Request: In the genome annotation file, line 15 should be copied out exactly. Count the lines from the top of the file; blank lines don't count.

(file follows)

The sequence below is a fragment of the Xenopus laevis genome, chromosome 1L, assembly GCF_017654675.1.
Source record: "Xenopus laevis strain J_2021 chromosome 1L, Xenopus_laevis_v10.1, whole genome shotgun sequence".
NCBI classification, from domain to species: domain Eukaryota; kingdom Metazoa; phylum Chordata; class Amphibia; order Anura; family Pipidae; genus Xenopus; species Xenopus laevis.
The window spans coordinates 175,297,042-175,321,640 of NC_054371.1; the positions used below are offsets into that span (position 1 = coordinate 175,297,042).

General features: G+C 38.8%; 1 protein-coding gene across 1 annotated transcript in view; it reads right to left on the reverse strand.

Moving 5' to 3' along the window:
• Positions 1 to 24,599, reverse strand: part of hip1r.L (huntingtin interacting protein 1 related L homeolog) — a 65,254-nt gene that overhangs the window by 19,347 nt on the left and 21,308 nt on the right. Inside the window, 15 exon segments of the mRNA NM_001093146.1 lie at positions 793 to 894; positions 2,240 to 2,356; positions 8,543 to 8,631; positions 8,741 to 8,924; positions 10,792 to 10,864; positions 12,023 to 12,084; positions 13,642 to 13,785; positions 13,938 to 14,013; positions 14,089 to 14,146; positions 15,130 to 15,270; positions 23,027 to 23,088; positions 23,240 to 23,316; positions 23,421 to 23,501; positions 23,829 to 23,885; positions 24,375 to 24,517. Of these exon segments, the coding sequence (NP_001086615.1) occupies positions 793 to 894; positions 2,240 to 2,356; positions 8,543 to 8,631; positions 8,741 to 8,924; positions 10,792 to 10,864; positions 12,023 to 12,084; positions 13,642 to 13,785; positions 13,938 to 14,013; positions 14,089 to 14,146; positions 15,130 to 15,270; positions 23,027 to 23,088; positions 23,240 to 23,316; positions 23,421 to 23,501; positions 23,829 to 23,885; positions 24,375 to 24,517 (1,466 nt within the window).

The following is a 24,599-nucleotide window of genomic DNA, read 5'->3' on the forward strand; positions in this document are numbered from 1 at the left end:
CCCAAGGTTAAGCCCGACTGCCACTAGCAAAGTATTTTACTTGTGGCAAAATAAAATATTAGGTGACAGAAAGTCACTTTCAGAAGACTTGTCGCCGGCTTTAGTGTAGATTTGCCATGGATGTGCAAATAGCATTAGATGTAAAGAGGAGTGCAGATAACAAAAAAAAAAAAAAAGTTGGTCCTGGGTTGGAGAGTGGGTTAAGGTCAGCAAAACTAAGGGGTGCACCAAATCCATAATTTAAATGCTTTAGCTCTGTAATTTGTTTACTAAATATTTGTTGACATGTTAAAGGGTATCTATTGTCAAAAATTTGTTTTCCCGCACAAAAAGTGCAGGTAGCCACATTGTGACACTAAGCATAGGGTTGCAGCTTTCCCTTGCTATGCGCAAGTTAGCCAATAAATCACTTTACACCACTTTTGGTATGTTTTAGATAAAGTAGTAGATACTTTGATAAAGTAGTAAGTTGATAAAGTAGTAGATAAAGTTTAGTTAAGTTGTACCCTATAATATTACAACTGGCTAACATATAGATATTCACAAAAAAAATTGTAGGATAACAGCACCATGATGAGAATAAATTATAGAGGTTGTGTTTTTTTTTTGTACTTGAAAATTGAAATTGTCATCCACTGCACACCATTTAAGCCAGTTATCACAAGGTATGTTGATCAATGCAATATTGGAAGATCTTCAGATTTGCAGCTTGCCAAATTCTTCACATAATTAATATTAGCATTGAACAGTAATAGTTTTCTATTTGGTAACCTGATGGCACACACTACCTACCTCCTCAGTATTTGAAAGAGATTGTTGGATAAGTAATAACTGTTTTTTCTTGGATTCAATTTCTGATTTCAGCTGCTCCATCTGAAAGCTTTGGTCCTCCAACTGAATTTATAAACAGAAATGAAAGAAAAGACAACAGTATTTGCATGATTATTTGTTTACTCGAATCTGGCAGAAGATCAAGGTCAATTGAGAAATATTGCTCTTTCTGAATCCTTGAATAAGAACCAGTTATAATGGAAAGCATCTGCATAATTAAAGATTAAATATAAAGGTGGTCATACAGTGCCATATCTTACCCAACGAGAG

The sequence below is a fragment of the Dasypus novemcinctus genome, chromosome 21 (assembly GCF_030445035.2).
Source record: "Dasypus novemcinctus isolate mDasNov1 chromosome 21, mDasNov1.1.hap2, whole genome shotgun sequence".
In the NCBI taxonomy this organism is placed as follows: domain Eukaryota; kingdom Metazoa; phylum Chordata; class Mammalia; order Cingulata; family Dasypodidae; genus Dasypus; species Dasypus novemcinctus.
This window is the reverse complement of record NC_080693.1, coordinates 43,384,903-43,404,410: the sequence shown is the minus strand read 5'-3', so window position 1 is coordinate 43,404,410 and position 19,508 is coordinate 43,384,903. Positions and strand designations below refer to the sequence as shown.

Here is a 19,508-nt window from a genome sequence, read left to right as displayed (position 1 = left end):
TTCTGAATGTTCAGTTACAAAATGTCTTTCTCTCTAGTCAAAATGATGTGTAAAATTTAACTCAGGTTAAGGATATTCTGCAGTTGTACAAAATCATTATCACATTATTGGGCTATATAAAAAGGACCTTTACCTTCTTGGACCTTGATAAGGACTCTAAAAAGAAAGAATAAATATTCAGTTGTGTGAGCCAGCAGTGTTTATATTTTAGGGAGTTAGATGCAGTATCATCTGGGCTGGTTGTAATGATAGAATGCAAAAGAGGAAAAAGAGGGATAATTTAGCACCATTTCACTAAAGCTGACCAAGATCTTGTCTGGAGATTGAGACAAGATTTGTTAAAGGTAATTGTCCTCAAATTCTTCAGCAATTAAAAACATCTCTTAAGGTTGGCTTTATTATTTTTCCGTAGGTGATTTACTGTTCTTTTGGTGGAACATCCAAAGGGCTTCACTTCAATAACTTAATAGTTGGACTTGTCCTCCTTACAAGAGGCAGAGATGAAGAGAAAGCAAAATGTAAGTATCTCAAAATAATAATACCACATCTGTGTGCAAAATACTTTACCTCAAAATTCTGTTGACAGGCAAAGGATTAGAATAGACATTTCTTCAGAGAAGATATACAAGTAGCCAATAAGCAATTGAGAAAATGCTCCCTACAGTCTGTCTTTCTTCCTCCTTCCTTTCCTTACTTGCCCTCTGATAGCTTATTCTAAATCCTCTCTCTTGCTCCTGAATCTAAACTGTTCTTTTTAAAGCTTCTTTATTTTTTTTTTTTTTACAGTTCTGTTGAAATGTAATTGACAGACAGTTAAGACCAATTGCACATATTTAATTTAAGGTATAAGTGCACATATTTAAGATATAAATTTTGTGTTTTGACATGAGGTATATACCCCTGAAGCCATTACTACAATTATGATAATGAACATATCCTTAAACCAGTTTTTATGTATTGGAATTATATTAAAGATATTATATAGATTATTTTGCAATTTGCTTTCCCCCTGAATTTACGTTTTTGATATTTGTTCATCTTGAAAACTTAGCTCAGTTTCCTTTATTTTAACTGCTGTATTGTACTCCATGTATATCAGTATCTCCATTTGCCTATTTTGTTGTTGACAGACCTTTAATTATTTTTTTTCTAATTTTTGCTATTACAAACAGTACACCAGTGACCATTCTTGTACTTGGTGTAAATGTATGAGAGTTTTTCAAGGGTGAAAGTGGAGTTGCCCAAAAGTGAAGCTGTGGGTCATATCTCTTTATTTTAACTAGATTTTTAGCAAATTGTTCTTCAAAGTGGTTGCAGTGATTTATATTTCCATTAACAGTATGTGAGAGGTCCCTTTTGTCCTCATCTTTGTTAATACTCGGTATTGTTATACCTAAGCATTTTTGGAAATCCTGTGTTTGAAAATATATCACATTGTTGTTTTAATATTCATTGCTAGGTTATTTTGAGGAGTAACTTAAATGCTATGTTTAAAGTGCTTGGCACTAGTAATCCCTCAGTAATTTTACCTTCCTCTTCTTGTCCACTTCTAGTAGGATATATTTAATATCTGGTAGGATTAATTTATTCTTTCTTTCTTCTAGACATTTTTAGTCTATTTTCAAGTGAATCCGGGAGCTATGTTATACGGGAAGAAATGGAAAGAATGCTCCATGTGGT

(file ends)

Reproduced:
TTCTGAATGTTCAGTTACAAAATGTCTTTCTCTCTAGTCAAAATGATGTGTAAAATTTAACTCAGGTTAAGGATATTCTGCAGTTGTACAAAATCATTATCACATTATTGGGCTATATAAAAAGGACCTTTACCTTCTTGGACCTTGATAAGGACTCTAAAAAGAAAGAATAAATATTCAGTTGTGTGAGCCAGCAGTGTTTATATTTTAGGGAGTTAGATGCAGTATCATCTGGGCTGGTTGTAATGATAGAATGCAAAAGAGGAAAAAGAGGGATAATTTAGCACCATTTCACTAAAGCTGACCAAGATCTTGTCTGGAGATTGAGACAAGATTTGTTAAAGGTAATTGTCCTCAAATTCTTCAGCAATTAAAAACATCTCTTAAGGTTGGCTTTATTATTTTTCCGTAGGTGATTTACTGTTCTTTTGGTGGAACATCCAAAGGGCTTCACTTCAATAACTTAATAGTTGGACTTGTCCTCCTTACAAGAGGCAGAGATGAAGAGAAAGCAAAATGTAAGTATCTCAAAATAATAATACCACATCTGTGTGCAAAATACTTTACCTCAAAATTCTGTTGACAGGCAAAGGATTAGAATAGACATTTCTTCAGAGAAGATATACAAGTAGCCAATAAGCAATTGAGAAAATGCTCCCTACAGTCTGTCTTTCTTCCTCCTTCCTTTCCTTACTTGCCCTCTGATAGCTTATTCTAAATCCTCTCTCTTGCTCCTGAATCTAAACTGTTCTTTTTAAAGCTTCTTTATTTTTTTTTTTTTTACAGTTCTGTTGAAATGTAATTGACAGACAGTTAAGACCAATTGCACATATTTAATTTAAGGTATAAGTGCACATATTTAAGATATAAATTTTGTGTTTTGACATGAGGTATATACCCCTGAAGCCATTACTACAATTATGATAATGAACATATCCTTAAACCAGTTTTTATGTATTGGAATTATATTAAAGATATTATATAGATTATTTTGCAATTTGCTTTCCCCCTGAATTTACGTTTTTGATATTTGTTCATCTTGAAAACTTAGCTCAGTTTCCTTTATTTTAACTGCTGTATTGTACTCCATGTATATCAGTATCTCCATTTGCCTATTTTGTTGTTGACAGACCTTTAATTATTTTTTTTCTAATTTTTGCTATTACAAACAGTACACCAGTGACCATTCTTGTACTTGGTGTAAATGTATGAGAGTTTTTCAAGGGTGAAAGTGGAGTTGCCCAAAAGTGAAGCTGTGGGTCATATCTCTTTATTTTAACTAGATTTTTAGCAAATTGTTCTTCAAAGTGGTTGCAGTGATTTATATTTCCATTAACAGTATGTGAGAGGTCCCTTTTGTCCTCATCTTTGTTAATACTCGGTATTGTTATACCTAAGCATTTTTGGAAATCCTGTGTTTGAAAATATATCACATTGTTGTTTTAATATTCATTGCTAGGTTATTTTGAGGAGTAACTTAAATGCTATGTTTAAAGTGCTTGGCACTAGTAATCCCTCAGTAATTTTACCTTCCTCTTCTTGTCCACTTCTAGTAGGATATATTTAATATCTGGTAGGATTAATTTATTCTTTCTTTCTTCTAGACATTTTTAGTCTATTTTCAAGTGAATCCGGGAGCTATGTTATACGGGAAGAAATGGAAAGAATGCTCCATGTGGT